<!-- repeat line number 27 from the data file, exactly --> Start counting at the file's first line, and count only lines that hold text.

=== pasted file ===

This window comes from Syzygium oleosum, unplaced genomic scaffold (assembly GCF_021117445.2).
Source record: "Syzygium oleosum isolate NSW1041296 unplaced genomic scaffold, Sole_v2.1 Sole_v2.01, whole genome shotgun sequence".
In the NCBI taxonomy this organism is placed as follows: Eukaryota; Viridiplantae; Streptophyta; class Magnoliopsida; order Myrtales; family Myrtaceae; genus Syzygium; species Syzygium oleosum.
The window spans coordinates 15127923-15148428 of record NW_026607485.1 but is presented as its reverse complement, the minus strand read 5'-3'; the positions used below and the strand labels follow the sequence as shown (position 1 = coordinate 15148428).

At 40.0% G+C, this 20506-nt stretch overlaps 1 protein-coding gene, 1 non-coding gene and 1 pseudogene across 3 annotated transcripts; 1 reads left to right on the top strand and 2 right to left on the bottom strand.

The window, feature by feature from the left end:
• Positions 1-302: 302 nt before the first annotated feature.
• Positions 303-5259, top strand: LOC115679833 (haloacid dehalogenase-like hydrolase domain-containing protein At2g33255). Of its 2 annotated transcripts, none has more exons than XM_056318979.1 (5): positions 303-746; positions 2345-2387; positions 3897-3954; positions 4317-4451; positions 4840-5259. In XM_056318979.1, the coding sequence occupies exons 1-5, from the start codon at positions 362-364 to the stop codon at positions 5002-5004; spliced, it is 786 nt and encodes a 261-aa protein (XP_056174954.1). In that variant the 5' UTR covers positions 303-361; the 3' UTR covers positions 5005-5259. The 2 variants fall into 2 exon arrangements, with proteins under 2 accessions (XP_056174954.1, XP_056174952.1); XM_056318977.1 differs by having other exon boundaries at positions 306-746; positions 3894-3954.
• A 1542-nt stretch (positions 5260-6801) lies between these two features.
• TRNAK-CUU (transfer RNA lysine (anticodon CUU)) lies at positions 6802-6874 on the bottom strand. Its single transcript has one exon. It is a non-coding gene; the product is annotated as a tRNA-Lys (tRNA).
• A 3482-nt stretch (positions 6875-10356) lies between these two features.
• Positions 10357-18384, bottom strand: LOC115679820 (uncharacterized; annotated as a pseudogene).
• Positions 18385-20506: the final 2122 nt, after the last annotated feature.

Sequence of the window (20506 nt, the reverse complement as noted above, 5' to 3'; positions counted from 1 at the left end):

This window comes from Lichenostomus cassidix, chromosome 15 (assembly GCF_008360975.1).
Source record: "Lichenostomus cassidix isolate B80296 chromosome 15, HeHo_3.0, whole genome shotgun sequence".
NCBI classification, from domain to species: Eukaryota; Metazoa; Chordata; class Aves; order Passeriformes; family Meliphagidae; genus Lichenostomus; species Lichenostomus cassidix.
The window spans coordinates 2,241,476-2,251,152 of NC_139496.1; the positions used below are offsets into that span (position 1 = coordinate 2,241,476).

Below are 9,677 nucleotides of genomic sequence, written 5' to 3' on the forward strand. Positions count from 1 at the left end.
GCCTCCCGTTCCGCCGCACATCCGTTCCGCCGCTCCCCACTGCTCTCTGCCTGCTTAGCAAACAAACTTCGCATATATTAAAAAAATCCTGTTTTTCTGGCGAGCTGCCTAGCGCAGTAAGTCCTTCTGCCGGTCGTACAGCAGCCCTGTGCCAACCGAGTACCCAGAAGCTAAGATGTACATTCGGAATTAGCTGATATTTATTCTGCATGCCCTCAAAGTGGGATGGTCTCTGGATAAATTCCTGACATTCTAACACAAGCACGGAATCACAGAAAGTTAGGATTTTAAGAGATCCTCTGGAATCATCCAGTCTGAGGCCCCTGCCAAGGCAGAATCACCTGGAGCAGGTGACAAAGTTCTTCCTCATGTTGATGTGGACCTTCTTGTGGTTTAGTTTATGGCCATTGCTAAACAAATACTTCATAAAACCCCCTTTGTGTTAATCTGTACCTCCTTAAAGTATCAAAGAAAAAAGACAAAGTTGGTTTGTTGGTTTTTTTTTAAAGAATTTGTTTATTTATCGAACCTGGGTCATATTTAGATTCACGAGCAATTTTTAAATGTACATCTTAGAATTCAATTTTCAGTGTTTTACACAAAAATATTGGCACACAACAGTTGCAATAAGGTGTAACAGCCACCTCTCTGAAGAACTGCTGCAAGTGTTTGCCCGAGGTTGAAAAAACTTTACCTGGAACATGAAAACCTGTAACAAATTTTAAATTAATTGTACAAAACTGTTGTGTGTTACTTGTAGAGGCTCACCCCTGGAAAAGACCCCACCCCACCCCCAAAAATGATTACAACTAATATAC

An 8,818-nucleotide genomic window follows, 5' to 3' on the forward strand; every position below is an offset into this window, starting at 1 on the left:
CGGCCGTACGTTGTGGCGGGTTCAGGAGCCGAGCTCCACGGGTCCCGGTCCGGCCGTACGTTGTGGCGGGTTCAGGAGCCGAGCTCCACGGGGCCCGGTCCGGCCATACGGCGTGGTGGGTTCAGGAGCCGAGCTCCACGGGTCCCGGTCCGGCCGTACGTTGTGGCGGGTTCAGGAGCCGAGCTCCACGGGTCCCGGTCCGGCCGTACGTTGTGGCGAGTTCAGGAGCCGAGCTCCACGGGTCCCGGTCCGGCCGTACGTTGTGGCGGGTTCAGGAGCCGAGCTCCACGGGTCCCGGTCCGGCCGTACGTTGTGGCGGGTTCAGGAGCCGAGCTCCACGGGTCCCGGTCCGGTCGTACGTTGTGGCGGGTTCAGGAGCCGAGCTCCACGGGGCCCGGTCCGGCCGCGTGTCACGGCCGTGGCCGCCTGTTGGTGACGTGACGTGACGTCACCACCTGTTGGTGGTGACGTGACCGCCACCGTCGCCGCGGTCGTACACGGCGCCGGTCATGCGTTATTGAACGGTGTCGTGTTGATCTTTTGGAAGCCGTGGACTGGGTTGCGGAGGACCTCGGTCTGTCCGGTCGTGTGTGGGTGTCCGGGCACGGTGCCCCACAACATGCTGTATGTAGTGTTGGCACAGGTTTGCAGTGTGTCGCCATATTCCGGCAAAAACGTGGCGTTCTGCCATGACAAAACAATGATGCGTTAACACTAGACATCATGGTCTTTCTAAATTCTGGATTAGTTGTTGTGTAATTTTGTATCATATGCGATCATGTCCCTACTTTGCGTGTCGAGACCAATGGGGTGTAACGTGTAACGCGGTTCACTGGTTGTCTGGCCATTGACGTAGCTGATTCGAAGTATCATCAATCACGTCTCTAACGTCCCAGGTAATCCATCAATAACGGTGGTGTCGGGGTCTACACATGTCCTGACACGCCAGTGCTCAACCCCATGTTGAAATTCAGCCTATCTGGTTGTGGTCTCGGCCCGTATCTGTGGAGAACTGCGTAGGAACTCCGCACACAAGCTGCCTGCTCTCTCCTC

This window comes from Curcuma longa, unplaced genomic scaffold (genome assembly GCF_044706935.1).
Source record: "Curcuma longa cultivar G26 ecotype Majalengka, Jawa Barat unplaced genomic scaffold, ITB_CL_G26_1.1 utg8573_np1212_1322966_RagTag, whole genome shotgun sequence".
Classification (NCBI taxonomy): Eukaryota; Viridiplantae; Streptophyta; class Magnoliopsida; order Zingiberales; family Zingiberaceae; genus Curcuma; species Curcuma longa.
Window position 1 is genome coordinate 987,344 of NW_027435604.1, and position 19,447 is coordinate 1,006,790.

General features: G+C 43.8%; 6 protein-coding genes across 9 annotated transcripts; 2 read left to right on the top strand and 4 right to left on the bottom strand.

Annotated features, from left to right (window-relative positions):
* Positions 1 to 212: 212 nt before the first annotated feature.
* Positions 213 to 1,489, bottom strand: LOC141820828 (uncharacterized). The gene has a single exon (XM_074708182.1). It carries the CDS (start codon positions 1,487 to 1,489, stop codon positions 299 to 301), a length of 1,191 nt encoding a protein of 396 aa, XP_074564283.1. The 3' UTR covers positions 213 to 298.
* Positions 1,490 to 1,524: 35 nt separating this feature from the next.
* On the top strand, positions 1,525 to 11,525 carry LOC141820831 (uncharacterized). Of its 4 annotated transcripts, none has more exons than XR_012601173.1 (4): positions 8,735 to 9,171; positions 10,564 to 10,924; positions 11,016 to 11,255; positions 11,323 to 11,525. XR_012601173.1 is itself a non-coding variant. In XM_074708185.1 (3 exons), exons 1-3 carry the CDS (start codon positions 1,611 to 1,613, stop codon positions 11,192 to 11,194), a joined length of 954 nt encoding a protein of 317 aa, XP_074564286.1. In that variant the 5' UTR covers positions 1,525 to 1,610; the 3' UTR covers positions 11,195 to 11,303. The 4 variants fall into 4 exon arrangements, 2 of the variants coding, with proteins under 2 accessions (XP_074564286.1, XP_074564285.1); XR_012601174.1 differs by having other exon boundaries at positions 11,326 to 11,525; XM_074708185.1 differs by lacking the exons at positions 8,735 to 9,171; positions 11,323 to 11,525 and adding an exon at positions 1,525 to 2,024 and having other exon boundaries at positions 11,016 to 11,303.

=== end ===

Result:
General features: G+C 43.8%; 6 protein-coding genes across 9 annotated transcripts; 2 read left to right on the top strand and 4 right to left on the bottom strand.